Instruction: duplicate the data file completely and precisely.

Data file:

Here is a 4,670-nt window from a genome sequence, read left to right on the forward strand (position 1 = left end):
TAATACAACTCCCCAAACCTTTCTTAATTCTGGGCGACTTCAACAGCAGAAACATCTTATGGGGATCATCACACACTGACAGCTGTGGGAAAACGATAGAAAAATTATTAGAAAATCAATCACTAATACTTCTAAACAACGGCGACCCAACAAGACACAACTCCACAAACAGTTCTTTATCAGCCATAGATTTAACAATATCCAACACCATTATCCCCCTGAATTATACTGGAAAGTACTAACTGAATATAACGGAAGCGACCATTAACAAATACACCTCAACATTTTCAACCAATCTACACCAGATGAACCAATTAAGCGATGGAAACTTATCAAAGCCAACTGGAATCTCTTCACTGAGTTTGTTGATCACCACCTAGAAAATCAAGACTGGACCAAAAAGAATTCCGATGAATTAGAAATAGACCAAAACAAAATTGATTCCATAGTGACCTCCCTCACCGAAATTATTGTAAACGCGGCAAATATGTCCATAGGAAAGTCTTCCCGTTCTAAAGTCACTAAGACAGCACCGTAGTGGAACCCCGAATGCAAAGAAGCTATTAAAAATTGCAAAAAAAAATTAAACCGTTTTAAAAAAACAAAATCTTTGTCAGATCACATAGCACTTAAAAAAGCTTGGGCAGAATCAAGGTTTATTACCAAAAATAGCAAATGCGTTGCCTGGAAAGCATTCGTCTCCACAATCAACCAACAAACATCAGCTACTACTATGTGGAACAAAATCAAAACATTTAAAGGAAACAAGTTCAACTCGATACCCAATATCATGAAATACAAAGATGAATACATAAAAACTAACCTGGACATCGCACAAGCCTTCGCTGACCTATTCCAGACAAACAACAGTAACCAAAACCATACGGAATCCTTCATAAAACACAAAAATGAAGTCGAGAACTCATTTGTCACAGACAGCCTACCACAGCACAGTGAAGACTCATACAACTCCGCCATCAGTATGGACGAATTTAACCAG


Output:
Here is a 4,670-nt window from a genome sequence, read left to right on the forward strand (position 1 = left end):
TAATACAACTCCCCAAACCTTTCTTAATTCTGGGCGACTTCAACAGCAGAAACATCTTATGGGGATCATCACACACTGACAGCTGTGGGAAAACGATAGAAAAATTATTAGAAAATCAATCACTAATACTTCTAAACAACGGCGACCCAACAAGACACAACTCCACAAACAGTTCTTTATCAGCCATAGATTTAACAATATCCAACACCATTATCCCCCTGAATTATACTGGAAAGTACTAACTGAATATAACGGAAGCGACCATTAACAAATACACCTCAACATTTTCAACCAATCTACACCAGATGAACCAATTAAGCGATGGAAACTTATCAAAGCCAACTGGAATCTCTTCACTGAGTTTGTTGATCACCACCTAGAAAATCAAGACTGGACCAAAAAGAATTCCGATGAATTAGAAATAGACCAAAACAAAATTGATTCCATAGTGACCTCCCTCACCGAAATTATTGTAAACGCGGCAAATATGTCCATAGGAAAGTCTTCCCGTTCTAAAGTCACTAAGACAGCACCGTAGTGGAACCCCGAATGCAAAGAAGCTATTAAAAATTGCAAAAAAAAATTAAACCGTTTTAAAAAAACAAAATCTTTGTCAGATCACATAGCACTTAAAAAAGCTTGGGCAGAATCAAGGTTTATTACCAAAAATAGCAAATGCGTTGCCTGGAAAGCATTCGTCTCCACAATCAACCAACAAACATCAGCTACTACTATGTGGAACAAAATCAAAACATTTAAAGGAAACAAGTTCAACTCGATACCCAATATCATGAAATACAAAGATGAATACATAAAAACTAACCTGGACATCGCACAAGCCTTCGCTGACCTATTCCAGACAAACAACAGTAACCAAAACCATACGGAATCCTTCATAAAACACAAAAATGAAGTCGAGAACTCATTTGTCACAGACAGCCTACCACAGCACAGTGAAGACTCATACAACTCCGCCATCAGTATGGACGAATTTAACCAG